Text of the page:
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Bridge 3/6

Was his optimism too optimistic?

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Posted: March 5, 2007 6:23 p.m.
Updated: March 20, 2007 5:00 a.m.
I love the optimism of some bridge writers. Sentences like "it is surely not difficult" and "it is clearly obvious" trip off their computer keyboards. They do not realize that for less capable players it is not so clear-cut. (I must have been guilty of this on occasion, but now that I have drawn my attention to it, I will be more careful in future!)
    Look at the North and South hands in the diagram. You blitz into six hearts. West leads the diamond three despite his partner's three-spade opening. How would you plan the play?
    North might have taken the auction more slowly, but six hearts is the best spot.
    The original author stated that it is obvious West's lead must be a singleton. And although I agree with that, I think there are many players who would not win the first trick, if only because they don't see how to make the contract, assuming East has the diamond king and queen.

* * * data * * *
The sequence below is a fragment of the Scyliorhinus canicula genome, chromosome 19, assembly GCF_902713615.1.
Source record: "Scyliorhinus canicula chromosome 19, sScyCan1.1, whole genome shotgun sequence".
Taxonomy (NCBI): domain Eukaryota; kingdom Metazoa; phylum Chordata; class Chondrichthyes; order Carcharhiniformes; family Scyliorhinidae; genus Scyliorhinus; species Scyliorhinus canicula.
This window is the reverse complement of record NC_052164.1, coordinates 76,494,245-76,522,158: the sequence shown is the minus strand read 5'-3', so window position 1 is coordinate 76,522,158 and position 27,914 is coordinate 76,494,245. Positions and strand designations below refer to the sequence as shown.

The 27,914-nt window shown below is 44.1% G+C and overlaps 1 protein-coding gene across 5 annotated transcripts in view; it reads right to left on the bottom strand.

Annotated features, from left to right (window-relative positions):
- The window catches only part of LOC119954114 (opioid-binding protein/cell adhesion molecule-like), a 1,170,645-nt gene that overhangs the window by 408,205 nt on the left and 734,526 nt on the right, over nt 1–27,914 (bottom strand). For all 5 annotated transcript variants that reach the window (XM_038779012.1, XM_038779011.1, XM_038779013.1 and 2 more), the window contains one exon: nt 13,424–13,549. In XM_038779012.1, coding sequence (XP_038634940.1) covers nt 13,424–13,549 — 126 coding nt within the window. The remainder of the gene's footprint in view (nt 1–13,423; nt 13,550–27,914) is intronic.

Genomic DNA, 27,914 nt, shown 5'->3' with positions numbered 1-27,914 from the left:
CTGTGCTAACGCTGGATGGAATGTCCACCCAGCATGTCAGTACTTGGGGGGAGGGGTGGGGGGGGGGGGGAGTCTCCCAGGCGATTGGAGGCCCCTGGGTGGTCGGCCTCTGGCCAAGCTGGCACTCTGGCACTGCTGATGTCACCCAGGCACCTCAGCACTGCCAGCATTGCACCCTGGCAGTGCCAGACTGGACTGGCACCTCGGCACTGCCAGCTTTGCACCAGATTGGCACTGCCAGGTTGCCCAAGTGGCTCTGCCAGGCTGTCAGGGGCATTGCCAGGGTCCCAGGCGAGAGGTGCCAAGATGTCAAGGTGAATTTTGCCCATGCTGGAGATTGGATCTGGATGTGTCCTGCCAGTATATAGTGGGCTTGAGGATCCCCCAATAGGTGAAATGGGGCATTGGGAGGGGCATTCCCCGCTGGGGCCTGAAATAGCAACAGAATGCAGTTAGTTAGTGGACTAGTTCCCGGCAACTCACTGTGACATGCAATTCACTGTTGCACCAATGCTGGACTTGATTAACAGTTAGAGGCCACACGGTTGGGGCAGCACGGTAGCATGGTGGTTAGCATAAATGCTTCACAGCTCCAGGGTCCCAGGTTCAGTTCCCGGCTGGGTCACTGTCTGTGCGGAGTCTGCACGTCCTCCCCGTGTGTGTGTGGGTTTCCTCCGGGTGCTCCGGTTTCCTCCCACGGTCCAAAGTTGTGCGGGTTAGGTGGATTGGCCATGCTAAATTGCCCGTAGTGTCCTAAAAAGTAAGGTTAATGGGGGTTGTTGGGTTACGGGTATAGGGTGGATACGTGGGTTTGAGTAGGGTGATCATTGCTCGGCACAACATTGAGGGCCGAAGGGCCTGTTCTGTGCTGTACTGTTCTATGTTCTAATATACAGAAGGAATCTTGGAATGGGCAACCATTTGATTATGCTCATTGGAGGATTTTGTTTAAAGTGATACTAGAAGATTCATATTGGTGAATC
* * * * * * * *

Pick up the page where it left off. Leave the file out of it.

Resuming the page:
The best line is to win with dummy's diamond ace, ruff the spade four in your hand, draw trumps ending on the board, and take the two spades, discarding diamonds from your hand. You know that East started with seven spades, one heart, three diamonds and, therefore, two clubs. So, you play a club to your ace, cash the club king, throwing a diamond from the board, and continue with the club jack. When West covers with his queen, you pitch another diamond from the dummy. On West's club return, you jettison the board's final diamond and ruff in your hand.
    Hardly obvious.
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